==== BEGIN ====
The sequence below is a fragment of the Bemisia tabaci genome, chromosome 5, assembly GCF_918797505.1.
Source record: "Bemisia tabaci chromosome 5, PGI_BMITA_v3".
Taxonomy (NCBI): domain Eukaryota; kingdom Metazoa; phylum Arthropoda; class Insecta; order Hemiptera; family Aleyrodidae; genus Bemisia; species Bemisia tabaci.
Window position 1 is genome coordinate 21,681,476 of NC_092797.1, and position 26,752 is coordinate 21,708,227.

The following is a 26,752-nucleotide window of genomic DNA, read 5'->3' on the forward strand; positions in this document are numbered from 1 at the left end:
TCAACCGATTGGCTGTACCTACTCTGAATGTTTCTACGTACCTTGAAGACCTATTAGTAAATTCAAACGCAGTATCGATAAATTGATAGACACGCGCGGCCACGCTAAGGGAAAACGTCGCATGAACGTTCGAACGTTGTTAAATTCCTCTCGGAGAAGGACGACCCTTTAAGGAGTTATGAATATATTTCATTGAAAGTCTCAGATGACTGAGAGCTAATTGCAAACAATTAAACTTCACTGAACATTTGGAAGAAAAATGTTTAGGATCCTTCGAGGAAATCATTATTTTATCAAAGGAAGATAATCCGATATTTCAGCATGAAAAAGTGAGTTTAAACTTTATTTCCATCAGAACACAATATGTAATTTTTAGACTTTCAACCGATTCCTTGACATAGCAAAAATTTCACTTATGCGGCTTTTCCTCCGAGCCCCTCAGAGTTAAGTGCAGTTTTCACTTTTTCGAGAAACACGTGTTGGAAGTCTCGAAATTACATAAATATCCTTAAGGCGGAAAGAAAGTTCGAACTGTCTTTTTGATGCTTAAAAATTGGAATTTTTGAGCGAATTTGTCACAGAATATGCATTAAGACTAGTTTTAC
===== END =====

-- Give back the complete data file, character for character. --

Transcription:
The sequence below is a fragment of the Bemisia tabaci genome, chromosome 5, assembly GCF_918797505.1.
Source record: "Bemisia tabaci chromosome 5, PGI_BMITA_v3".
Taxonomy (NCBI): domain Eukaryota; kingdom Metazoa; phylum Arthropoda; class Insecta; order Hemiptera; family Aleyrodidae; genus Bemisia; species Bemisia tabaci.
Window position 1 is genome coordinate 21,681,476 of NC_092797.1, and position 26,752 is coordinate 21,708,227.

The following is a 26,752-nucleotide window of genomic DNA, read 5'->3' on the forward strand; positions in this document are numbered from 1 at the left end:
TCAACCGATTGGCTGTACCTACTCTGAATGTTTCTACGTACCTTGAAGACCTATTAGTAAATTCAAACGCAGTATCGATAAATTGATAGACACGCGCGGCCACGCTAAGGGAAAACGTCGCATGAACGTTCGAACGTTGTTAAATTCCTCTCGGAGAAGGACGACCCTTTAAGGAGTTATGAATATATTTCATTGAAAGTCTCAGATGACTGAGAGCTAATTGCAAACAATTAAACTTCACTGAACATTTGGAAGAAAAATGTTTAGGATCCTTCGAGGAAATCATTATTTTATCAAAGGAAGATAATCCGATATTTCAGCATGAAAAAGTGAGTTTAAACTTTATTTCCATCAGAACACAATATGTAATTTTTAGACTTTCAACCGATTCCTTGACATAGCAAAAATTTCACTTATGCGGCTTTTCCTCCGAGCCCCTCAGAGTTAAGTGCAGTTTTCACTTTTTCGAGAAACACGTGTTGGAAGTCTCGAAATTACATAAATATCCTTAAGGCGGAAAGAAAGTTCGAACTGTCTTTTTGATGCTTAAAAATTGGAATTTTTGAGCGAATTTGTCACAGAATATGCATTAAGACTAGTTTTAC